Legal Professional Privilege cannot be defeated by the FRC’s interpretation of its disclosure regime
Political speech is fundamental to democratic society, helping members of the public to form political opinions and participate in the democratic process. But what is political speech? And what restrictions can be placed on it?
The High Court grappled with these questions in the recent decisions of R (Calver) v The Adjudication Panel for Wales  EWHC 1172 (Admin) and R (London Christian Radio Ltd and Anor) v Radio Advertising Clearance Centre  EWHC 1043 (Admin).
In Calver, Malcolm Calver, a Councillor in South Wales, was found to have breached his Council’s Code of Conduct by posting sarcastic and mocking comments on his blog about the way Council meetings were run and about his colleagues’ competence. One of his more colourful comments referred to the Council as, 'living in a land of secrecy with many skeletons in the cupboard'. The Standards Committee hearing his case held that his conduct brought the Council into disrepute, a decision upheld by the Adjudication Panel for Wales. Mr Calver challenged this decision arguing that it breached his right to freedom expression under Article 10 of the Convention.
The decision in London Christian Radio Ltd scrutinised the Radio Advertising Clearance Centre’s (‘the RACC’) refusal to clear London Christian Radio’s advertisement for broadcasting because it infringed the prohibitions on political advertising set out in ss 319 and 321 of the Communications Act 2003 (‘the 2003 Act’). The advert asked for information from listeners about marginalisation of Christians in the workplace, stating that it was, ‘seeking the most accurate data to inform the public debate’ and to, ‘help make it a fairer society’.
London Christian Radio argued that its advert was not political and did not fall within the statutory ban on political advertising, but that if it did, the ban infringed its rights under Article 10. In contrast, in Calver, the argument was that Mr Calver’s speech was political and attracted enhanced protection under Article 10.
Where is the line drawn to be drawn? In each case the High Court had no difficulty deciding that the speech content of the blog and advert was political speech. In Calver it accepted that sarcasm and lampooning of those who place themselves in political office – particularly where it concerns performance of public duties – was “political expression”. In London Christian Radio Ltd, because the information sought by the advert was to be used to try to make changes in society, it also fell well within the definitions of ‘political nature’ and ‘political ends’ contained in the 2003 Act.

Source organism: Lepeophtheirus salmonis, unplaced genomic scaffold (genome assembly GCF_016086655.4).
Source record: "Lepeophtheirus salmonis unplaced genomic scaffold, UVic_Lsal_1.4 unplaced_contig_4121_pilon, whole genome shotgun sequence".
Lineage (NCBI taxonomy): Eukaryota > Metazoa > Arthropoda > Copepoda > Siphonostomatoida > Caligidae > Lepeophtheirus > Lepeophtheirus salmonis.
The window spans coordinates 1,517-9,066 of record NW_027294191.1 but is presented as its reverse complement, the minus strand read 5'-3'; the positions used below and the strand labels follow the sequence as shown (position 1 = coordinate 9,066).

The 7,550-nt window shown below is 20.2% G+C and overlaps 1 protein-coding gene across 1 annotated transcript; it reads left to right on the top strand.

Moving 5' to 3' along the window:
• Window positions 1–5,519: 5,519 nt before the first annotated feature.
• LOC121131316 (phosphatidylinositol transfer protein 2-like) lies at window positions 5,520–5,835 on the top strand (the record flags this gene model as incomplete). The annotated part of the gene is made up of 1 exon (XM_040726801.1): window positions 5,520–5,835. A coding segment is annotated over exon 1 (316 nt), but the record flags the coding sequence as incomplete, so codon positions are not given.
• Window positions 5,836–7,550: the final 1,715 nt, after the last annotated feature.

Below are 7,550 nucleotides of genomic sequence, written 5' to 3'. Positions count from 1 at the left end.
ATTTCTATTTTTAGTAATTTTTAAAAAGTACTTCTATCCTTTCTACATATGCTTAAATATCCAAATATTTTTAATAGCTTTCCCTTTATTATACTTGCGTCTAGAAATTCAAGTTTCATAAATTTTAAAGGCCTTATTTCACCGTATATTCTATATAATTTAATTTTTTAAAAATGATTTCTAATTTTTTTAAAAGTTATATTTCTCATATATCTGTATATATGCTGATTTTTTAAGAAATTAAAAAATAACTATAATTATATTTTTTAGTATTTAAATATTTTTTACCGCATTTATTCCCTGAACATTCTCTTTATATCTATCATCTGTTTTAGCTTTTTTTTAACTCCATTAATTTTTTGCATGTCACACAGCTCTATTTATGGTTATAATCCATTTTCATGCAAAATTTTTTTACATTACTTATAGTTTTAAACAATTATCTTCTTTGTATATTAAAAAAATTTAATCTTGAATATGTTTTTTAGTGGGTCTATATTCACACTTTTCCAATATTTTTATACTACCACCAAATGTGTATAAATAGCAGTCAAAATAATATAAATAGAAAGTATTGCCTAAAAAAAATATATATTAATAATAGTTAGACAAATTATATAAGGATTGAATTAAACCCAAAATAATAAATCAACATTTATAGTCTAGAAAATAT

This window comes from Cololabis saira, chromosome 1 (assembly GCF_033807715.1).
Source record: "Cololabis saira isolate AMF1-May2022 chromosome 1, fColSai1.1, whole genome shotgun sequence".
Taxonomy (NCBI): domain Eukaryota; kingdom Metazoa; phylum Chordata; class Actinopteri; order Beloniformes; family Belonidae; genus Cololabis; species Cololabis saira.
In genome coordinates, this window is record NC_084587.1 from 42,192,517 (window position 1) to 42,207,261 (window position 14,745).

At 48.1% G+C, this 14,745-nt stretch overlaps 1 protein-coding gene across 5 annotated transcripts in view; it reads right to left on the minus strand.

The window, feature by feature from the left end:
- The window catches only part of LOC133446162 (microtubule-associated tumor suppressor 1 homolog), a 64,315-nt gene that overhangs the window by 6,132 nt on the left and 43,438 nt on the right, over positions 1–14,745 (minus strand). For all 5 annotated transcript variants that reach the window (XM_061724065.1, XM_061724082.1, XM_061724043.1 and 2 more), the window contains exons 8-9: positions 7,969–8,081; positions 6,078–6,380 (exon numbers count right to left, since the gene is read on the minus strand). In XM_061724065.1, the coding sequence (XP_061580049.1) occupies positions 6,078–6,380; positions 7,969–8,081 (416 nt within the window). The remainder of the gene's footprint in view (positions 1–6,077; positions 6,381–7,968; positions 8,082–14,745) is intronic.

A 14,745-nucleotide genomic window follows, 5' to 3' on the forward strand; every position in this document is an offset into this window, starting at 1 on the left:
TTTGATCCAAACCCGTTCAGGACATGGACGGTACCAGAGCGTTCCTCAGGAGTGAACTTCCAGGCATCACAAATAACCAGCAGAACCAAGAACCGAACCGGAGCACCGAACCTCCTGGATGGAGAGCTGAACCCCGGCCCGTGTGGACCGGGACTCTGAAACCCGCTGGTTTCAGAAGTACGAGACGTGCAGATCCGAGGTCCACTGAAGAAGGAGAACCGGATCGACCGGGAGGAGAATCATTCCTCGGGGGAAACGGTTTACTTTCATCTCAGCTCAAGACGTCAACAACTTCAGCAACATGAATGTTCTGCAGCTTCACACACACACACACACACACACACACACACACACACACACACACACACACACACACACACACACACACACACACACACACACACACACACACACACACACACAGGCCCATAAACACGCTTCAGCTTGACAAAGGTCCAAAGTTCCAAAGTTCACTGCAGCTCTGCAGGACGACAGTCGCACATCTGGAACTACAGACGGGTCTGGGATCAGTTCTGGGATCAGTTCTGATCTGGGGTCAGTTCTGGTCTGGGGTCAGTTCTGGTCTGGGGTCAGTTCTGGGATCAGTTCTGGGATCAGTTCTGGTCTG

The key question in both cases was the extent to which political speech can be restricted. In other words were the decisions of the Adjudication Panel for Wales and the RACC justified under Article 10(2) as being necessary in a democratic society?
The answer in Calver was, ‘no’. Although it is legitimate to censure Councillors for expressing themselves in a way which fails to comply with their ethical frameworks, the decision by the Panel that Mr Calver’s blog broke the Code was disproportionate. According to the court, the strength of the right to political expression was critical, and although his comments were ‘unattractive’, it was directed at other Councillors in a political context and was not simply personal abuse.
More controversial is the decision in London Christian Radio Ltd, where the court considered that the restrictions on political advertising contained in the 2003 Act were justified. The court following in the footsteps of the House of Lords in R (Animal Defenders International) v Secretary of State for Culture Media and Sport  1 AC 131, held that the ban on political advertising was justified because of the necessity of protecting the public from partial political advertising; the so-called mischief of partial advertising is that it enables the power of the purse to enhance the prominence of the interests of well-endowed groups and political parties.
It is this rationale which is controversial – if the public can be trusted with political adverts in the press or on bill boards, why can’t it be trusted with advertisements on radio and television? Isn’t the notion that the public needs to be protected from broadcast advertising patronising? Proponents of paid for television advertising go even further and argue that it allows direct access to the electorate and helps the ‘unknown to become known’.
On the other hand, the arguments against paid for broadcast adverts are powerful still; looking at the American experience, political advertising on television is almost a financial arms race and funding is critical to political survival. The problem here is that the individuals and interest groups who make donations may be able to influence policy and have the power to threaten the independence of the executive.
The debate does not end here; the judgment of the Grand Chamber of the European Court of Human Rights is now pending following the hearing of an appeal in the Animal Defenders case on 7 March 2012 and these competing arguments will no doubt resurface.
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